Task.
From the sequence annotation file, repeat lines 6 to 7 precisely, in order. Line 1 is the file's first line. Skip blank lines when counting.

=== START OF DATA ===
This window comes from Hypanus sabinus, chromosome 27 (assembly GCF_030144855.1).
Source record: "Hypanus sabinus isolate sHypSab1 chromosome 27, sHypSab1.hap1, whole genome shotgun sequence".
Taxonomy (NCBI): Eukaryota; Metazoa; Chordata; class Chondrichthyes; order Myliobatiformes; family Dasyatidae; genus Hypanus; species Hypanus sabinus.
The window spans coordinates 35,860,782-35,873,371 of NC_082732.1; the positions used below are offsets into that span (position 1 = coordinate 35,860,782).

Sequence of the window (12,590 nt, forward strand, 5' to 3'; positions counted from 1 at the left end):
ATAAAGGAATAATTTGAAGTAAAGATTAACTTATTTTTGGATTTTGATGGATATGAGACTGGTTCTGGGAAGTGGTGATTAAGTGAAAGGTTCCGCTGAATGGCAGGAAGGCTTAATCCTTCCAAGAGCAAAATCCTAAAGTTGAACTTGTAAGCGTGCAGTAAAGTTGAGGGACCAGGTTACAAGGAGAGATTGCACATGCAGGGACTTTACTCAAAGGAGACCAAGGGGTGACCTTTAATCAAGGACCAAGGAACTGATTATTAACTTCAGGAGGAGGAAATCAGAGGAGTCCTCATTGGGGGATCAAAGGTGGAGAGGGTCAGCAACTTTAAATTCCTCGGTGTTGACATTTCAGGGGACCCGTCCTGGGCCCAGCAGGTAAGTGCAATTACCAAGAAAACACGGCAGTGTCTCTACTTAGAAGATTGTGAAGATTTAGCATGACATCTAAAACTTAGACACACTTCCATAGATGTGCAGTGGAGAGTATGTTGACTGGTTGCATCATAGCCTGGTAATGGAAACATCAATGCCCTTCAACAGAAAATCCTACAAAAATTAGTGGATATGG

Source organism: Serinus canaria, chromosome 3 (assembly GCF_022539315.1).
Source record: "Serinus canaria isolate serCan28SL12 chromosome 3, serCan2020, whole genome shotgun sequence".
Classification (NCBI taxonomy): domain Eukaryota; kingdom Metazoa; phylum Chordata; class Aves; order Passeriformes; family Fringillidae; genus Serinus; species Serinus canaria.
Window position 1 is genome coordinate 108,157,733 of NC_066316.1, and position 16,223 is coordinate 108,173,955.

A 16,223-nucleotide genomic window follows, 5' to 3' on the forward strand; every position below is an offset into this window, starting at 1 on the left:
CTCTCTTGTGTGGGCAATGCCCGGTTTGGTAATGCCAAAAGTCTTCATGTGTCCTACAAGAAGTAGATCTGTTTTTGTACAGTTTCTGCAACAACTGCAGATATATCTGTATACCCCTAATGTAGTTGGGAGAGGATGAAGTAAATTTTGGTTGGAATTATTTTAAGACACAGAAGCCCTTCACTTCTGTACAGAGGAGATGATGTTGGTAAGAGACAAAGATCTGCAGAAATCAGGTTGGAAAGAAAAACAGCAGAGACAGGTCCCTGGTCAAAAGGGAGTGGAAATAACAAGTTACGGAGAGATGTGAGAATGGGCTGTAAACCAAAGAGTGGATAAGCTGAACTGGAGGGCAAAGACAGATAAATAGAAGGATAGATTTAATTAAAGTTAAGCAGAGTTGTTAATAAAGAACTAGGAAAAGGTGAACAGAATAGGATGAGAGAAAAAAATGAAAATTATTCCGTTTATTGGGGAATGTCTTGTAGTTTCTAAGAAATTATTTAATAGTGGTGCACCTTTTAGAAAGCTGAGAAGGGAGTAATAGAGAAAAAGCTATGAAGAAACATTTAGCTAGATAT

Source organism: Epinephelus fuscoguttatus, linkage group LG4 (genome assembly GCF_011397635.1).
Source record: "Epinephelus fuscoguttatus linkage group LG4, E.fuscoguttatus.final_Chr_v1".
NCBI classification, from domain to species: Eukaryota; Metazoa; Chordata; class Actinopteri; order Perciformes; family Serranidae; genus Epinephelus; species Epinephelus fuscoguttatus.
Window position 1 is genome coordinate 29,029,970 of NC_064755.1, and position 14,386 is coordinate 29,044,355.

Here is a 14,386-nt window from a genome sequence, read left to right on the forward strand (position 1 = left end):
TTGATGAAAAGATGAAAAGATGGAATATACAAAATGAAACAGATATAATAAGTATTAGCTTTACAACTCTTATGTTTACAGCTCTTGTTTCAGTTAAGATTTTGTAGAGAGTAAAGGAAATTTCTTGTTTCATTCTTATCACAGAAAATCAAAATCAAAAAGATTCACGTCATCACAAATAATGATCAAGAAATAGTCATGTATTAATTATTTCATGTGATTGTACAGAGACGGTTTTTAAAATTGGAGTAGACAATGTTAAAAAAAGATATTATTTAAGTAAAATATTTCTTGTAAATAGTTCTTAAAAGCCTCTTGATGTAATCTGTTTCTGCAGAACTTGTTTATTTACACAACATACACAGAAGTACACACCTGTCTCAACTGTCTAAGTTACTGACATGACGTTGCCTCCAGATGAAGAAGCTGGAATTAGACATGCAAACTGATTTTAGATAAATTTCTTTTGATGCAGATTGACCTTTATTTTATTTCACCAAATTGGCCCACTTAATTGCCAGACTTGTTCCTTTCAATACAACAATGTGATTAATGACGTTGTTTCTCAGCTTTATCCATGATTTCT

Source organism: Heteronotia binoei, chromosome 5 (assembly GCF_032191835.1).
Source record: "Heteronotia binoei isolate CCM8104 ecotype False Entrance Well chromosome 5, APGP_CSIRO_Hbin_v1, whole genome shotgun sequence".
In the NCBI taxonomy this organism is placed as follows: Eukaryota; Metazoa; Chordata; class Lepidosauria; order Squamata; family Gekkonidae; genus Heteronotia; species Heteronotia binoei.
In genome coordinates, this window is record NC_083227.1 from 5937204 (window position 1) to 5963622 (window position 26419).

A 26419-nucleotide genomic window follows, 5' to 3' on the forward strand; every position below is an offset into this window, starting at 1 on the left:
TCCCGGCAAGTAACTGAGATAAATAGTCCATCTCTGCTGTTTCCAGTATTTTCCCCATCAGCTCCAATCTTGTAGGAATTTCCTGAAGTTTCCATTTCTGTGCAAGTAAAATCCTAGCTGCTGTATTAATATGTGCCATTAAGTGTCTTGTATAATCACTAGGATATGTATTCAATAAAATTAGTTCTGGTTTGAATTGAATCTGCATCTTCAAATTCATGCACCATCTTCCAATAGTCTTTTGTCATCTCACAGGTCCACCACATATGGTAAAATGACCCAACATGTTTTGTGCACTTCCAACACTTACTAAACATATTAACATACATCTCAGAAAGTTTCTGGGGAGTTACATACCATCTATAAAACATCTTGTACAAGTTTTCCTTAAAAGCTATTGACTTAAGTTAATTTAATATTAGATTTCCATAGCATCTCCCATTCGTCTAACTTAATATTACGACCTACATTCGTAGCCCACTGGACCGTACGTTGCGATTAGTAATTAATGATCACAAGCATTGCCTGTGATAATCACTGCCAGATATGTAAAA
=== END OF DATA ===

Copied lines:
ATAAAGGAATAATTTGAAGTAAAGATTAACTTATTTTTGGATTTTGATGGATATGAGACTGGTTCTGGGAAGTGGTGATTAAGTGAAAGGTTCCGCTGAATGGCAGGAAGGCTTAATCCTTCCAAGAGCAAAATCCTAAAGTTGAACTTGTAAGCGTGCAGTAAAGTTGAGGGACCAGGTTACAAGGAGAGATTGCACATGCAGGGACTTTACTCAAAGGAGACCAAGGGGTGACCTTTAATCAAGGACCAAGGAACTGATTATTAACTTCAGGAGGAGGAAATCAGAGGAGTCCTCATTGGGGGATCAAAGGTGGAGAGGGTCAGCAACTTTAAATTCCTCGGTGTTGACATTTCAGGGGACCCGTCCTGGGCCCAGCAGGTAAGTGCAATTACCAAGAAAACACGGCAGTGTCTCTACTTAGAAGATTGTGAAGATTTAGCATGACATCTAAAACTTAGACACACTTCCATAGATGTGCAGTGGAGAGTATGTTGACTGGTTGCATCATAGCCTGGTAATGGAAACATCAATGCCCTTCAACAGAAAATCCTACAAAAATTAGTGGATATGG

Source organism: Serinus canaria, chromosome 3 (assembly GCF_022539315.1).